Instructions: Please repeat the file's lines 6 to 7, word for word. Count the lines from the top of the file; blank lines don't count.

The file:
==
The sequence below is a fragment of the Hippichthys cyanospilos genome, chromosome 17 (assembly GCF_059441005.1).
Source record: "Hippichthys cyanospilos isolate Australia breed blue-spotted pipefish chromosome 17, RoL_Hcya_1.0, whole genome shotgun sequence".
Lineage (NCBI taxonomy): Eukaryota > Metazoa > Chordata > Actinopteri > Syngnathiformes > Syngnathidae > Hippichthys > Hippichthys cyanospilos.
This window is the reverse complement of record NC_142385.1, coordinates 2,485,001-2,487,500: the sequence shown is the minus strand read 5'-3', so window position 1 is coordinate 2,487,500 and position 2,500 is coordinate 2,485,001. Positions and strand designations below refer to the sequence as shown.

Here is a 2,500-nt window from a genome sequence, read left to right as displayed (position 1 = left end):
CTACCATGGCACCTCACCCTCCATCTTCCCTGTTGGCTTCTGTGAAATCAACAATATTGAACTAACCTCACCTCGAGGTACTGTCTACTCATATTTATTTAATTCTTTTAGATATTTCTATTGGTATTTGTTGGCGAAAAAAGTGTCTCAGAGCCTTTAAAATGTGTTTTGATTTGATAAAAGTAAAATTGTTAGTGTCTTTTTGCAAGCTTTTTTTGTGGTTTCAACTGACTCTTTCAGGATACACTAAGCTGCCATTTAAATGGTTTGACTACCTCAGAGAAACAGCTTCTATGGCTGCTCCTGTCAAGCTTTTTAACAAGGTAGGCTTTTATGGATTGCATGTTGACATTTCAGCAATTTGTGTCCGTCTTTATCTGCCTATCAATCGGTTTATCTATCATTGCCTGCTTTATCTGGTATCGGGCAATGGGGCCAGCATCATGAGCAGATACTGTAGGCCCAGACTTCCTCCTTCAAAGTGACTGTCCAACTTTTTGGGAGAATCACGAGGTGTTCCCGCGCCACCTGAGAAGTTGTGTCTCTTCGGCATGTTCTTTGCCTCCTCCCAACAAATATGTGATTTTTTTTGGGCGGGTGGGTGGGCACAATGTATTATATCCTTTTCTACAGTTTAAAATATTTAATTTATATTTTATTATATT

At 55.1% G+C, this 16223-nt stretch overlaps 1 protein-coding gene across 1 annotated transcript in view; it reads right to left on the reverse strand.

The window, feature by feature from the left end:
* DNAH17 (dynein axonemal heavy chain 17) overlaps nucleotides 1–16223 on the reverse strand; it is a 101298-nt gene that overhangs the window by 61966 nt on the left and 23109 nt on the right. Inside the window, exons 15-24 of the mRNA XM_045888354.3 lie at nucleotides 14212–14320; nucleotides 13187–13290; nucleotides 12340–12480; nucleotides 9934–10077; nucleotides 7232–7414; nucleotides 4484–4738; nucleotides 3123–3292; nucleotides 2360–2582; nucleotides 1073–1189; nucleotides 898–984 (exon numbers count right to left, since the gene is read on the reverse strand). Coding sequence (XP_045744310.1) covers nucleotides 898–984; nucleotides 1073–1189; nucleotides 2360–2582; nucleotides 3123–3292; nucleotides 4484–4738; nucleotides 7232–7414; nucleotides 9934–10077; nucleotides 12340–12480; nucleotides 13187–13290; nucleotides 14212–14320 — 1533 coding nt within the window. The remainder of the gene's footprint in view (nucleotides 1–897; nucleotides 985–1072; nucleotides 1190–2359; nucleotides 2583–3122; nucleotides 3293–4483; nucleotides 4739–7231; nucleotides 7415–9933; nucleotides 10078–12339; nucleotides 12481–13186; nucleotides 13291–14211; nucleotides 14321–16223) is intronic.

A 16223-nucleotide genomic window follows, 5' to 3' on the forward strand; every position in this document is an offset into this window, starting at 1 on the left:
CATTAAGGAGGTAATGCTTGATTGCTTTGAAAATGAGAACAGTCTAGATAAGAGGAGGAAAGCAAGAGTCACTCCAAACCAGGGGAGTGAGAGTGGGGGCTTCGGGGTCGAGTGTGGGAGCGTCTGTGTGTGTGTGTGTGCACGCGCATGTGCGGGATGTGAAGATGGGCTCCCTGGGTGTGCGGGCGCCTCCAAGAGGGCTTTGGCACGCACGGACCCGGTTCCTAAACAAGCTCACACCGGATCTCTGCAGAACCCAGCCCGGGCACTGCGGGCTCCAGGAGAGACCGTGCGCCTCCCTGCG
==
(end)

CTACCATGGCACCTCACCCTCCATCTTCCCTGTTGGCTTCTGTGAAATCAACAATATTGAACTAACCTCACCTCGAGGTACTGTCTACTCATATTTATTTAATTCTTTTAGATATTTCTATTGGTATTTGTTGGCGAAAAAAGTGTCTCAGAGCCTTTAAAATGTGTTTTGATTTGATAAAAGTAAAATTGTTAGTGTCTTTTTGCAAGCTTTTTTTGTGGTTTCAACTGACTCTTTCAGGATACACTAAGCTGCCATTTAAATGGTTTGACTACCTCAGAGAAACAGCTTCTATGGCTGCTCCTGTCAAGCTTTTTAACAAGGTAGGCTTTTATGGATTGCATGTTGACATTTCAGCAATTTGTGTCCGTCTTTATCTGCCTATCAATCGGTTTATCTATCATTGCCTGCTTTATCTGGTATCGGGCAATGGGGCCAGCATCATGAGCAGATACTGTAGGCCCAGACTTCCTCCTTCAAAGTGACTGTCCAACTTTTTGGGAGAATCACGAGGTGTTCCCGCGCCACCTGAGAAGTTGTGTCTCTTCGGCATGTTCTTTGCCTCCTCCCAACAAATATGTGATTTTTTTTGGGCGGGTGGGTGGGCACAATGTATTATATCCTTTTCTACAGTTTAAAATATTTAATTTATATTTTATTATATT

At 55.1% G+C, this 16223-nt stretch overlaps 1 protein-coding gene across 1 annotated transcript in view; it reads right to left on the reverse strand.